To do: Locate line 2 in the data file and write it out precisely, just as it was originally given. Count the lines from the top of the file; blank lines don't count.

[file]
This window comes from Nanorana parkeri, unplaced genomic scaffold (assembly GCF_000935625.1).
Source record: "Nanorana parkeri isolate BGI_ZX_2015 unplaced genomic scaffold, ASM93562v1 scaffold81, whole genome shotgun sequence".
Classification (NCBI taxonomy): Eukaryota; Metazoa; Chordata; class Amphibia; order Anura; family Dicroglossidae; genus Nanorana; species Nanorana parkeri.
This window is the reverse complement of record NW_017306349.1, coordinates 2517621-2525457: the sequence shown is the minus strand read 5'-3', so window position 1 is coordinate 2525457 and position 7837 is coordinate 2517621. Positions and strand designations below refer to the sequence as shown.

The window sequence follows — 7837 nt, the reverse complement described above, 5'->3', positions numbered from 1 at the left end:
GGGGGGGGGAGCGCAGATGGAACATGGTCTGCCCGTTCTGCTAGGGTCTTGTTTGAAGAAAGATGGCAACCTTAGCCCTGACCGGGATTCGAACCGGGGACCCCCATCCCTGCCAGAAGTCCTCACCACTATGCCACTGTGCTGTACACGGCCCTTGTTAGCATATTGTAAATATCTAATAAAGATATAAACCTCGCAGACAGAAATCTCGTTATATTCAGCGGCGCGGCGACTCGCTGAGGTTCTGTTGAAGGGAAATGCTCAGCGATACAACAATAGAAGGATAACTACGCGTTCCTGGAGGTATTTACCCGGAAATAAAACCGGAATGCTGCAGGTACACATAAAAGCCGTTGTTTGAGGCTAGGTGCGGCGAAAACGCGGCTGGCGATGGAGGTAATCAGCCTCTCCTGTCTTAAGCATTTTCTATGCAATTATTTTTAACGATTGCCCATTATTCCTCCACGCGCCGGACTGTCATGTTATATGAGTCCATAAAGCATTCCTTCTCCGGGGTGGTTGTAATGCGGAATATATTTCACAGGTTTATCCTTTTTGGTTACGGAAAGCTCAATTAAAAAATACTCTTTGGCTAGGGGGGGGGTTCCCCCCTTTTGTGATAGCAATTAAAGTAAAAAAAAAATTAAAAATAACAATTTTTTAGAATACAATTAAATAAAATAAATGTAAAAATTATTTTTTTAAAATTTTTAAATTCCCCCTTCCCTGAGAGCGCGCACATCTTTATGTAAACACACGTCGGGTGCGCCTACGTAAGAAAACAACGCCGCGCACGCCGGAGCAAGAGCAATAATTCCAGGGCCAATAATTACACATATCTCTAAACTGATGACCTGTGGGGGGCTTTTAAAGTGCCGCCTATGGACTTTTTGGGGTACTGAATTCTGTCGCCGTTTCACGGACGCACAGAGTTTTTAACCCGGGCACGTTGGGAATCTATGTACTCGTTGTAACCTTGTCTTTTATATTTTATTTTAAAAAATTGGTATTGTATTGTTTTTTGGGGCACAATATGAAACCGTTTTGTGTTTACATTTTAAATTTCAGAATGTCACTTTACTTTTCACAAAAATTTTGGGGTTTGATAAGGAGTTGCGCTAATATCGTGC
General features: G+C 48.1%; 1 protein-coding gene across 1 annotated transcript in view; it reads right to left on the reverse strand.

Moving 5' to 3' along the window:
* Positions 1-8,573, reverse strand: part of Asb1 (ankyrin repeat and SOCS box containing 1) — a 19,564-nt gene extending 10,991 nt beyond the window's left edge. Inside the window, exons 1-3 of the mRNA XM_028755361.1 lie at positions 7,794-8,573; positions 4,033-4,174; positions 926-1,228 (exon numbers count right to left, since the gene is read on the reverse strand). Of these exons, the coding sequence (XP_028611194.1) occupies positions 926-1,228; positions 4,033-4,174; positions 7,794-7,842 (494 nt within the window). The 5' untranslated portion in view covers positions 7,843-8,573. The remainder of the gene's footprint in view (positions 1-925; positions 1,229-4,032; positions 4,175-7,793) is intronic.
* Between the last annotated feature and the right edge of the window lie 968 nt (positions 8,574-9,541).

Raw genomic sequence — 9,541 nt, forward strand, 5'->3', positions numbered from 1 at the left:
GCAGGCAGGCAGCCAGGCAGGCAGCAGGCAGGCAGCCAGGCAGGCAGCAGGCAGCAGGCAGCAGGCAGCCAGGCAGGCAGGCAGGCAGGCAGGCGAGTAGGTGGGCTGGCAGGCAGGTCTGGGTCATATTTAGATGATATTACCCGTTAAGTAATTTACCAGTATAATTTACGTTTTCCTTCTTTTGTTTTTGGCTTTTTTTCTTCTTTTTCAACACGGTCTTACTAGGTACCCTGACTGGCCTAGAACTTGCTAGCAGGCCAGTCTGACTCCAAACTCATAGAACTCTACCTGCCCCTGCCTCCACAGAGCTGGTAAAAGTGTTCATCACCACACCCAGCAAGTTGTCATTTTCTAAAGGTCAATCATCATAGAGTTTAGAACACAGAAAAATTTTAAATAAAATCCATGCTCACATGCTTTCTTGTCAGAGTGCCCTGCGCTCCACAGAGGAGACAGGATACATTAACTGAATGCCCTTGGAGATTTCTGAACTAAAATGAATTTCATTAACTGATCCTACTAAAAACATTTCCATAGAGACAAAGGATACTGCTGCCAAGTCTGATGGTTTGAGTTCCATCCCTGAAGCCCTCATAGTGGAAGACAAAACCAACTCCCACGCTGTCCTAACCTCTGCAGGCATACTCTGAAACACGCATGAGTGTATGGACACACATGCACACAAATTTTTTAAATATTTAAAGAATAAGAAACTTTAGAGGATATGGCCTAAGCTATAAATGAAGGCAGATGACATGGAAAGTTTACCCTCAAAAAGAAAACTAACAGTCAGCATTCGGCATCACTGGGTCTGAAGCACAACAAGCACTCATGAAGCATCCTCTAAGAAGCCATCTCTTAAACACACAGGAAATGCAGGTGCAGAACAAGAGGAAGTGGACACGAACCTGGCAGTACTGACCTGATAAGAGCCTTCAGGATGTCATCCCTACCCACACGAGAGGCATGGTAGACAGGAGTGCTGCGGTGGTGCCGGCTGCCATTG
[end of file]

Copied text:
Source record: "Nanorana parkeri isolate BGI_ZX_2015 unplaced genomic scaffold, ASM93562v1 scaffold81, whole genome shotgun sequence".